Keller has repeatedly suggested in public it would cost as much as $200 million to return Central to the way it was, a figure that is highly questionable, especially given the fact that it will eventually have to happen anyway.

What Keller apparently does not know or just chooses to ignore is that a traffic study of the project found that the project has a 20-year shelf life.

Because of projected population growth and traffic flows along Central, one lane each way, as opposed to the original two, the platforms will sooner rather than later have to be removed to accommodate the increased traffic.

Within 12 years the buses will have to be replaced.

In general, transit systems expect buses to have a useful life of 12 years or a little less depending on wear and tear and 250,000 miles.

The 12-year time frame is due to the fact that after buses have been used for 12 years, a city is eligible to receive replacement bus funding from the federal government.

Common sense dictates that the dedicated buses lanes for ART should be opened up for all traffic use and not any other function.

City Hall needs to rededicate the bus lanes for all traffic and do its best to restore Route 66.

The Keller Administration should explore if the center bus platform stops can be modified permanently with a totally new purpose and a permanent alternative found.

The platforms have utilities installed that could be used for other purposes.

Tearing down the ART Bus stop platforms would have too much of another negative impact on Route 66 businesses, and so will allowing “pop up” businesses to compete with Central store front businesses and parking.

Examples of new dedicated purposes for the platforms could be elevated landscaping with distinctive lighting fixtures or use the platforms for large sculptures that would commemorate Route 66.

Mayor Keller proclaimed the BYD Buses as unsafe at any speed but apparently feels it’s alright and safe to play in the middle of the street.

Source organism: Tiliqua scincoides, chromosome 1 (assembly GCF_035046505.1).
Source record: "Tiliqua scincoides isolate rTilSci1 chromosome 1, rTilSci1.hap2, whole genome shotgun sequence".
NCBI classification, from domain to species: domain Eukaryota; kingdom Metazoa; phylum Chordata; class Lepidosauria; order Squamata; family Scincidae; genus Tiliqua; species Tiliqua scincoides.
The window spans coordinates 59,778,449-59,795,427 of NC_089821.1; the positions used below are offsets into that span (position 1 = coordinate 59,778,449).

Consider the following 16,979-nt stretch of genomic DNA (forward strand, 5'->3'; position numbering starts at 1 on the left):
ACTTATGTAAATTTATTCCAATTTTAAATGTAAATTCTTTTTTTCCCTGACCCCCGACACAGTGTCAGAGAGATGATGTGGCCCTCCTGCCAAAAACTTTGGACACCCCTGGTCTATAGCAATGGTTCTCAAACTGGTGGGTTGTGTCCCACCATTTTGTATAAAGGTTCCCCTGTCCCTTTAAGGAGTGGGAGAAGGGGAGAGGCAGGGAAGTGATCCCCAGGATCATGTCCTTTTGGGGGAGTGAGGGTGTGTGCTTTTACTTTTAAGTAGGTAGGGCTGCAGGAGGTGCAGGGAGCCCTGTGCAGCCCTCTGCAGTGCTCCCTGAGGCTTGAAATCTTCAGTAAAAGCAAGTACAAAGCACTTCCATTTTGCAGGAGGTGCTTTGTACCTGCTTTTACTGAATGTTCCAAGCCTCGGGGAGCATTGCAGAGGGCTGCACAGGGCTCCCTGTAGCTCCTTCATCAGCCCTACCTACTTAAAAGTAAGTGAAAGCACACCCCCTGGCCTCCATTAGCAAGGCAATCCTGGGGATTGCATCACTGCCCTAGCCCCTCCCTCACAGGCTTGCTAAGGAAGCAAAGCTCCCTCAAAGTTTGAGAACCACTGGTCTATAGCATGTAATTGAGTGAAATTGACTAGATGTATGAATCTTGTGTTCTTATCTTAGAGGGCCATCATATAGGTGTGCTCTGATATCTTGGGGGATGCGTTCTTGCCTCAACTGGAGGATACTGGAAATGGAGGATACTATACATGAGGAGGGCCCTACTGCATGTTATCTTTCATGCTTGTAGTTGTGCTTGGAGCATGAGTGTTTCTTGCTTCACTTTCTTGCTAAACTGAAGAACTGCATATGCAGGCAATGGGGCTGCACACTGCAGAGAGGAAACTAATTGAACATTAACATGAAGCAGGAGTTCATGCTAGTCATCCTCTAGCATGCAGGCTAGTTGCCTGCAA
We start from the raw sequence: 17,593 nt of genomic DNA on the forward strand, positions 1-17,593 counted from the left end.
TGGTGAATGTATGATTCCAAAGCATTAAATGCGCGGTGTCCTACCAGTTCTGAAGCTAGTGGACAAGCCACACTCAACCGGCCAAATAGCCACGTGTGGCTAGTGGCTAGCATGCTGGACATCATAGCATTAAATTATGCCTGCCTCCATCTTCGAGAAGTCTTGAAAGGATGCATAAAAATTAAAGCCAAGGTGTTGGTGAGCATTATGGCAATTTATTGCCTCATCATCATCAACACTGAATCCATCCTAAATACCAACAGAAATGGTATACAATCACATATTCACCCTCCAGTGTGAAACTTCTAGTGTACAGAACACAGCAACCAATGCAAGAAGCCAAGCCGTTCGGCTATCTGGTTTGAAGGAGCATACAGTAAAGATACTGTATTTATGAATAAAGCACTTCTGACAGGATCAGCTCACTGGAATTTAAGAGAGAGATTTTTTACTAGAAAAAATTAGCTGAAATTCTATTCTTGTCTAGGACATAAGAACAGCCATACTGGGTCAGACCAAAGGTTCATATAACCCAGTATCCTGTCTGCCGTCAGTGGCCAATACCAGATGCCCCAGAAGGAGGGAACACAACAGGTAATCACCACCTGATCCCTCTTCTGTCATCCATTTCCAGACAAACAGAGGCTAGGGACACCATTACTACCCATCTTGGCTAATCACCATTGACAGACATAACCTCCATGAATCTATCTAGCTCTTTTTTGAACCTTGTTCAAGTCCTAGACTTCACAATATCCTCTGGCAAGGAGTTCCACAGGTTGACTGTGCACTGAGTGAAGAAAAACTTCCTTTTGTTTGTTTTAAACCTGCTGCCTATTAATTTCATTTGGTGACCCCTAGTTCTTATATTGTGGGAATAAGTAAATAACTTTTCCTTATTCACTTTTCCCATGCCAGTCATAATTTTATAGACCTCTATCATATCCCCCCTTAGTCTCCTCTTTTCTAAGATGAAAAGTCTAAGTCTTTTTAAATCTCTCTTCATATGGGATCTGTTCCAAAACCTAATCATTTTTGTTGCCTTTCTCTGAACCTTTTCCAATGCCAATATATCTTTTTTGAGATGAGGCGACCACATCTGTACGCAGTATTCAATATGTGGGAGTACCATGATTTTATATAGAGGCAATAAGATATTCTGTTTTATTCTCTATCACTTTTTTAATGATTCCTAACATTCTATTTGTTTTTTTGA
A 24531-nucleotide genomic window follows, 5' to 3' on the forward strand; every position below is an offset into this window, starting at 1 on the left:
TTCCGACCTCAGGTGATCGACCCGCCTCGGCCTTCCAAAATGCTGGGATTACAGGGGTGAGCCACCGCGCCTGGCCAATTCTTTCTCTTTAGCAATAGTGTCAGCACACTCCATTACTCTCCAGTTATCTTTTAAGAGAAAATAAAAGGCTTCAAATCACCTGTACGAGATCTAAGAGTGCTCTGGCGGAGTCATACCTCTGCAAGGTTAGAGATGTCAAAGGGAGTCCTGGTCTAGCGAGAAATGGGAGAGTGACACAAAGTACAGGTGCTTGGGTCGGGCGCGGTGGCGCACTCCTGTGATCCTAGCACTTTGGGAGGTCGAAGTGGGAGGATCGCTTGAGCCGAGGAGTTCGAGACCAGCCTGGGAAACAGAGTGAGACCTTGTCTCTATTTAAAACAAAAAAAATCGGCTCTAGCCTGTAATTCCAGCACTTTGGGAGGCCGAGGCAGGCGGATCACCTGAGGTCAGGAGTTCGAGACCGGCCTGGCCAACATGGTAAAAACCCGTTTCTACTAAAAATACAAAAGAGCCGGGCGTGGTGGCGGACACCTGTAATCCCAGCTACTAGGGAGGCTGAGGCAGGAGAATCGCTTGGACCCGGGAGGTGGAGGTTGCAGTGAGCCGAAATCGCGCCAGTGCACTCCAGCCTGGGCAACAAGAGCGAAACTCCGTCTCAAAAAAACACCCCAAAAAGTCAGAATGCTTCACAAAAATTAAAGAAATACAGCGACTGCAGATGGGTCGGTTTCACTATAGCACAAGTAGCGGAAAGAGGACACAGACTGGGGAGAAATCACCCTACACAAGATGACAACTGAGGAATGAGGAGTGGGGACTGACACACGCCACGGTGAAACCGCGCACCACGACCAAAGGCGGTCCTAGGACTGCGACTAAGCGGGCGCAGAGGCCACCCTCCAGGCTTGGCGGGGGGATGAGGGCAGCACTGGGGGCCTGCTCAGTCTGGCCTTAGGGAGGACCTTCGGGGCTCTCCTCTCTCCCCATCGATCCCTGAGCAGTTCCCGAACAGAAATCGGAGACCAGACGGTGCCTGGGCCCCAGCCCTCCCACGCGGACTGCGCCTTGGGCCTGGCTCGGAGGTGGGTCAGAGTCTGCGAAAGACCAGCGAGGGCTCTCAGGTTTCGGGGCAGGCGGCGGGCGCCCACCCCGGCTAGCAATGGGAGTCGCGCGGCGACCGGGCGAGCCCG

Dinelli Blog Articles On ART Bus Project Listed

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Pete Dinelli was born and raised in Albuquerque, New Mexico. He is of Italian and Hispanic descent. He is a 1970 graduate of Del Norte High School, a 1974 graduate of Eastern New Mexico University with a Bachelor's Degree in Business Administration and a 1977 graduate of St. Mary's School of Law, San Antonio, Texas. Pete has a 40 year history of community involvement and service as an elected and appointed official and as a practicing attorney in Albuquerque. Pete and his wife Betty Case Dinelli have been married since 1984 and they have two adult sons, Mark, who is an attorney and George, who is an Emergency Medical Technician (EMT). Pete has been a licensed New Mexico attorney since 1978. Pete has over 27 years of municipal and state government service. Pete’s service to Albuquerque has been extensive. He has been an elected Albuquerque City Councilor, serving as Vice President. He has served as a Worker’s Compensation Judge with Statewide jurisdiction. Pete has been a prosecutor for 15 years and has served as a Bernalillo County Chief Deputy District Attorney, as an Assistant Attorney General and Assistant District Attorney and as a Deputy City Attorney. For eight years, Pete was employed with the City of Albuquerque both as a Deputy City Attorney and Chief Public Safety Officer overseeing the city departments of police, fire, 911 emergency call center and the emergency operations center. While with the City of Albuquerque Legal Department, Pete served as Director of the Safe City Strike Force and Interim Director of the 911 Emergency Operations Center. Pete’s community involvement includes being a past President of the Albuquerque Kiwanis Club, past President of the Our Lady of Fatima School Board, and Board of Directors of the Albuquerque Museum Foundation.